Projections - Movie Reviews

Solomon and Gaenor Solomon and Gaenor

Though set in 1911 Welsh valley areas, the Oscar nominated Solomon and Gaenor, a tragic love story, emanates with feeling that couples deal with when religious barriers loom.

Perhaps akin to the recent Butterfly it positions an undercurrent of melancholy to early 20th century Wales.  Paul Morrison's deliberate, ambiguous feature in Welsh and Yiddish effectively relates the similar lives of the lead characters.

The twenty something Gaenor (Nina Roberts) is a kind of subservient waif from a bigoted Welsh coal mining family.  She is seen laboring for her father (William Thomas) and brother Crad (Mark Lewis Jones) after a hard days work at the mine.  Some fulfillment comes to her through assisting religious instructor Noah (Steffan Rhodri).

She becomes enamored with Solomon (Ioan Gruffudd), a young Orthodox Jew traversing the rainy coal dust as he sells cotton fabrics door to door for his parents.  What the handsome, considerate young man does by posing as a gentile from another village will ultimately provide problems for the reticent and attractive Gaenor.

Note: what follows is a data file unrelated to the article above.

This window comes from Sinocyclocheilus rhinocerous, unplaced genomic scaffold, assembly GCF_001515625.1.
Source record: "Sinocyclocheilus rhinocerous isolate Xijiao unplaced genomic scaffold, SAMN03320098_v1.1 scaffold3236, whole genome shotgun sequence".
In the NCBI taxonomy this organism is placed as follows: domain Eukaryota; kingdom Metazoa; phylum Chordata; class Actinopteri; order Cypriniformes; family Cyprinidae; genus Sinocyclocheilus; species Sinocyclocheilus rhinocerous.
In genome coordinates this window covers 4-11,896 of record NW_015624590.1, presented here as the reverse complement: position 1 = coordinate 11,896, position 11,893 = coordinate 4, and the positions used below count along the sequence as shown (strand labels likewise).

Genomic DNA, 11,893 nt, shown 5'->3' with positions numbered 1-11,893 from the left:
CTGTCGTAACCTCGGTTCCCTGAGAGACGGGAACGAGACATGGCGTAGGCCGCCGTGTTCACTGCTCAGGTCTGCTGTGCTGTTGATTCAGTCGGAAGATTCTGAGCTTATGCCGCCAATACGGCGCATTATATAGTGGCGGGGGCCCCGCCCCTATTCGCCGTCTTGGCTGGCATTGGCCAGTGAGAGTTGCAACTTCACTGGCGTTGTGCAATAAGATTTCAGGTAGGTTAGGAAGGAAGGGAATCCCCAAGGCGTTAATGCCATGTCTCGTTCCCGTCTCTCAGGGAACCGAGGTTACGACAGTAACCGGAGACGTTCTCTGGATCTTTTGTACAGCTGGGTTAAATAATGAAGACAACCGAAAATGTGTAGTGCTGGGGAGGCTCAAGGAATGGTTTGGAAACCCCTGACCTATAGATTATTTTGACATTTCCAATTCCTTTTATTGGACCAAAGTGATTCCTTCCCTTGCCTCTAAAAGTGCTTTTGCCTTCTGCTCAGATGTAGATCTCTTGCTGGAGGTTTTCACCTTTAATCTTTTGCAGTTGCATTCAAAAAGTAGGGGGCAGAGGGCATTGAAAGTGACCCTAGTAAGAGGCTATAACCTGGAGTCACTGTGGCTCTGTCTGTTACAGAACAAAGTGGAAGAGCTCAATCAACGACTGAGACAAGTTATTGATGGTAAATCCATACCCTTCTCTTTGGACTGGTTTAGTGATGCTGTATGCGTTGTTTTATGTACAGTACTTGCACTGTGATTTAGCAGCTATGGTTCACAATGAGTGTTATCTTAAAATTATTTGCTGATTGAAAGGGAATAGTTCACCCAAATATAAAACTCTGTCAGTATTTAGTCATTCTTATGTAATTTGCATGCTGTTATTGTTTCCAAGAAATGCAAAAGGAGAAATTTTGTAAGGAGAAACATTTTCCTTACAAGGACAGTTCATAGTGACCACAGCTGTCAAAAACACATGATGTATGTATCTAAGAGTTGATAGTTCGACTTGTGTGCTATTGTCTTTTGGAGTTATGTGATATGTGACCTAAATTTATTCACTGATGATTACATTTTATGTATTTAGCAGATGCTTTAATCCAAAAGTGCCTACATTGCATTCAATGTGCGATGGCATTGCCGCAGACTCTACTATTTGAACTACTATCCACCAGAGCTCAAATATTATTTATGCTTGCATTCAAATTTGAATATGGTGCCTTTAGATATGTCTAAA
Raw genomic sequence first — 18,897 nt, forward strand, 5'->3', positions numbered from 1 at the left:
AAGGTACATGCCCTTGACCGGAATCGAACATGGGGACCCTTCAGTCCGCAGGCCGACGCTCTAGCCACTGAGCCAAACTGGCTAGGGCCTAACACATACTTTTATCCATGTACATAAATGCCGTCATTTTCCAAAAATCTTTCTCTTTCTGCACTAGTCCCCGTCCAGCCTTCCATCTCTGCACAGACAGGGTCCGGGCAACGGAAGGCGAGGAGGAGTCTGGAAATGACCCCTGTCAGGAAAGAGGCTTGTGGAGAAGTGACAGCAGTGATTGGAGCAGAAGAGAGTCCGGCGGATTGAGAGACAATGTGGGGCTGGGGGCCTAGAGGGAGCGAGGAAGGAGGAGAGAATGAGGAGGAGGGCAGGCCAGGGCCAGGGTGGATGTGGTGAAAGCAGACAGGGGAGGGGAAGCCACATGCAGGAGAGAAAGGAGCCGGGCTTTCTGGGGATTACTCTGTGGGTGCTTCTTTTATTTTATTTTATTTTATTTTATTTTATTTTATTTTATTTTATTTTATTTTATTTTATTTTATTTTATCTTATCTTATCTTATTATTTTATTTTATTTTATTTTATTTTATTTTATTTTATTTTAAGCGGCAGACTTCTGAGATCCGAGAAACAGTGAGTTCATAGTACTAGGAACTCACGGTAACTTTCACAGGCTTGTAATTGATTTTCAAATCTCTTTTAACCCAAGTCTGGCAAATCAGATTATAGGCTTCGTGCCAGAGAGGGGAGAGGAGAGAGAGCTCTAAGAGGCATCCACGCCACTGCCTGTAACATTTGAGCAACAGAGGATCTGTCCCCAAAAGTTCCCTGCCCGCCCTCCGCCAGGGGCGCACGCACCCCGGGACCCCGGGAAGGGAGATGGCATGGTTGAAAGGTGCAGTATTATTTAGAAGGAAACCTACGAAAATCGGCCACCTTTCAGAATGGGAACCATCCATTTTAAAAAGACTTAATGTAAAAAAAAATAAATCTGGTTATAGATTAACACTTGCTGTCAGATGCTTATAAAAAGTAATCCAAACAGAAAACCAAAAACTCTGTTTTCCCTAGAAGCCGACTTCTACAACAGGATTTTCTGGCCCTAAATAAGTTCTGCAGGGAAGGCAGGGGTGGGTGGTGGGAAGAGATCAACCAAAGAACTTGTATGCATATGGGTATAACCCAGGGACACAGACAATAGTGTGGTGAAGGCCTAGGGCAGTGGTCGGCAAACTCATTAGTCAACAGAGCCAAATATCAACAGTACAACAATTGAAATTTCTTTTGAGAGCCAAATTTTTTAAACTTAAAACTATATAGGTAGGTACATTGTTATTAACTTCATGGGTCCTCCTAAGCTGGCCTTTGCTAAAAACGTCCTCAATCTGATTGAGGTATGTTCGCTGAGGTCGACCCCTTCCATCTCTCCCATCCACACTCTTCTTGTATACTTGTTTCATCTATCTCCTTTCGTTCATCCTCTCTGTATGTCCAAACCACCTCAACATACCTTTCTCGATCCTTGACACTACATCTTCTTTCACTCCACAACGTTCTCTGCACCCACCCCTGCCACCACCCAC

Morrison shows control over his undulating tale with a hidden Jewish heritage amid the feelings of anti Semitism tempered with the romance of these secret lovers.  A red calico dress produced by Solomon for his lady as a gift works into passion and sadness.

But, the story reiterates as the irony of love in a bleak world, having to deal with the reactions of the religious sect and Solomon's family.

As Gruffudd and Roberts excel in conveying their desires and torment, hatred is personified by Jones, who does not like Solomon.  It all leads to violence.  Morrison works nicely to capture some telling images through the lensing in teal hues, yet the uneven pacing keeps this rainy day movie down.  So when Solomon and Gaenor ends the heartfelt emotional energy which liken to Charlotte Bronte is too pallid, given its self assured nature.

 
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Solomon and Gaenor
 
 
 
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